As a new year draws ever closer and promises a glut of new, faster and more desirable cars, we must not forget how enthusiastic reducers have been spoiled for choice with a wide range of cars from driver in 2021.
New cars, despite the supply issues, continued to compete for our money. Fast sedans, coupes and downright sports cars, all delivered to thrills. There were also a few longtime favorites making one last fight, the Elise for one, disappearing from showrooms to make way for the highly anticipated Lotus Emira and Evija.
A lot of redesigned and rejuvenated machines reminded us of how good machines we have had to drive for so long. BMW, Porsche and Nissan have all raised the stakes for 2021, offering more bang for your buck in an endless circle of driver demands over products from manufacturers. Before the end of the year, here is a selection of the best driver cars of 2021.
Lotus Exige Sport 420 Final Edition
In 2021, Lotus announced plans to downsize its model lineup, killing both the Elise and the Exige. In the process, ending the brand’s most successful road car series. However, rather than simply fading into history, Lotus aims to stand out from the crowd with a range of final editions.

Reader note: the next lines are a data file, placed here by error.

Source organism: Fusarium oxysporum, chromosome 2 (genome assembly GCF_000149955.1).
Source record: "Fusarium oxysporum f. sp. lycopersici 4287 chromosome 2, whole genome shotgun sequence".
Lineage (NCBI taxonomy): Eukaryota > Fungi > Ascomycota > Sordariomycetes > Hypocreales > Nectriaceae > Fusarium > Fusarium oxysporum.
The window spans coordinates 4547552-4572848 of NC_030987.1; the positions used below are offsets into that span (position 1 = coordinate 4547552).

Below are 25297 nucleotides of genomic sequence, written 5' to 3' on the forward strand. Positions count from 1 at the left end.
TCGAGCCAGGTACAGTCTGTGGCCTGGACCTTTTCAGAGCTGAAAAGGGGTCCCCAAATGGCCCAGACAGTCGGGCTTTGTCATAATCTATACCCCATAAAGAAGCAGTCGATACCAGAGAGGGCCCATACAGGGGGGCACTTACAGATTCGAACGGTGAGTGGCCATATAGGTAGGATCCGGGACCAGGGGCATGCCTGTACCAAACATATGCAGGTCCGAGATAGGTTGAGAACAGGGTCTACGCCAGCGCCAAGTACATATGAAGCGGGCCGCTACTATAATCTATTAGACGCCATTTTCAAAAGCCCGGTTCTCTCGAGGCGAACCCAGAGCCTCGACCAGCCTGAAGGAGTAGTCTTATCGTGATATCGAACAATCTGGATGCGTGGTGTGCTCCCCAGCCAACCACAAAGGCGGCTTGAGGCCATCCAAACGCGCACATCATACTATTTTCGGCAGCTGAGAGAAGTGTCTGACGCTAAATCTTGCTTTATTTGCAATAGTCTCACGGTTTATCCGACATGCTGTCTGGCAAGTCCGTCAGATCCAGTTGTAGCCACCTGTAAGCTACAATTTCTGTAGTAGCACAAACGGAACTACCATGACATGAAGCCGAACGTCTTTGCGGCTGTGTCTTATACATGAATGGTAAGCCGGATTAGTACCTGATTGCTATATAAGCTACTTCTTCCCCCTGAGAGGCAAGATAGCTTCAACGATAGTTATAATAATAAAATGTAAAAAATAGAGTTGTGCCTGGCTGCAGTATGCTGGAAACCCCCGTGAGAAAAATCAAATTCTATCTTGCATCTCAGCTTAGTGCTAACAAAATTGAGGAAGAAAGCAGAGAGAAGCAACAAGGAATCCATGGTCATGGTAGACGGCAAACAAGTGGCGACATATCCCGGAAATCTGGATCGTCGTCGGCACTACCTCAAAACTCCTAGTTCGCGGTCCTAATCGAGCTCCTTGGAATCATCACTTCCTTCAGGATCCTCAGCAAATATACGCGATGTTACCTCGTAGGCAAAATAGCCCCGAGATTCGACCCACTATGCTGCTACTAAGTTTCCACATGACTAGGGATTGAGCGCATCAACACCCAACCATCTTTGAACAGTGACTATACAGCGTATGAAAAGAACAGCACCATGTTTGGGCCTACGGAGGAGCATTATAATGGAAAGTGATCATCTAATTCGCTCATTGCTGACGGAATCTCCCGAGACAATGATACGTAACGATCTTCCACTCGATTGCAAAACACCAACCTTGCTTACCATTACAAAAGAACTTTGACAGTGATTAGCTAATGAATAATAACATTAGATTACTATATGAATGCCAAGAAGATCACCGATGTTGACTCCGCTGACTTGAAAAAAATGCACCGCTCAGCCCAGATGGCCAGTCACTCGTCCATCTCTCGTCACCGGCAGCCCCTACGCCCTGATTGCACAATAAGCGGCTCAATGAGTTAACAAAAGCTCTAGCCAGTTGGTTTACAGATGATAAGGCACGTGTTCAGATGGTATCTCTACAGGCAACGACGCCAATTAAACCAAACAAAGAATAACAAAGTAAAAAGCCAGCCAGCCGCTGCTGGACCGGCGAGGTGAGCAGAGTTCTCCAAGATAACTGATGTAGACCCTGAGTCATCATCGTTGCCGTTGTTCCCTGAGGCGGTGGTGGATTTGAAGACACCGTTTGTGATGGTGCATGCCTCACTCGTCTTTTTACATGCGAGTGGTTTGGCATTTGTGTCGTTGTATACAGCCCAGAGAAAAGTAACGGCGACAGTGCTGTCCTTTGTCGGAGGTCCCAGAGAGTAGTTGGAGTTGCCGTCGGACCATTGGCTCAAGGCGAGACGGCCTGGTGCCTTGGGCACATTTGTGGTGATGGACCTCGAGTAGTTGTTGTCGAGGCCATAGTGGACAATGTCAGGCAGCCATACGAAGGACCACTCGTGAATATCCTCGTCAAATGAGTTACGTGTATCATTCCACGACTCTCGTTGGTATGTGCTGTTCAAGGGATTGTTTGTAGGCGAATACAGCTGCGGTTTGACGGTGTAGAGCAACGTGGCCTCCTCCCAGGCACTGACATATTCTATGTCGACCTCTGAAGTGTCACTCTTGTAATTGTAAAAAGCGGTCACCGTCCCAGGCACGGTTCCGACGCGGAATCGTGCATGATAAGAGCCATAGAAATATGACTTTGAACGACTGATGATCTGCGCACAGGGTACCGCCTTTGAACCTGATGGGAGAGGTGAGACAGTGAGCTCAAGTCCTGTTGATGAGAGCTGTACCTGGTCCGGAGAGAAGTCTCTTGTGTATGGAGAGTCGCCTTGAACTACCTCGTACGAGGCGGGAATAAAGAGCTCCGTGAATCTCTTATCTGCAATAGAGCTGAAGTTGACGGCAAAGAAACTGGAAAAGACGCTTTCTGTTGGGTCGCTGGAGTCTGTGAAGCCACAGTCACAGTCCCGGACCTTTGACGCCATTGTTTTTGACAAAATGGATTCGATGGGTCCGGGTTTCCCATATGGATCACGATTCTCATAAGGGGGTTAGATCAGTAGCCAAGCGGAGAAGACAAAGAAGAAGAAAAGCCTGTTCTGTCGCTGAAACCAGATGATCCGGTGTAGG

No one could ever accuse the Exige of being undernourished. Lightweight aluminum tubs glued together always seemed faster than the numbers shown. For its latest outing, Lotus fitted the Exige with a supercharged 420bhp V6, good for a claimed top speed of 180mph. Does the Exige still live up to its reputation? Without a doubt, every time.
While Lotus is busy retiring its lightweight sports cars, little-known French automaker Alpine has taken over and paused on the horizon at incredible speeds. The A110S follows a similar path of light, sleek engineering, matching the Exige in rev stakes at 2,456 lbs.
The minimal weight makes it one of the most maneuverable sports cars you can buy, backed by a 1.8-liter Renault-Nissan and Alpine turbocharged engine developing 288 hp, propelling the A110 to 60 mph in 4 , 4 seconds. Speed and agility are normally synonymous with a mind-blowing ride, not in the A110S, conservatively sized wheels and a more compliant suspension setup make the experience more enjoyable.
Porsche 718 Cayman GTS 4.0
It’s rare for a lower-performing car to outperform its big brothers, especially when it comes to Porsche, where despite huge gains in performance and feel, anything less than a 911 will simply do the trick? However, ignoring traditionalists can yield huge rewards. The latest 718 Cayman GTS 4.0 is a scorching driver’s car.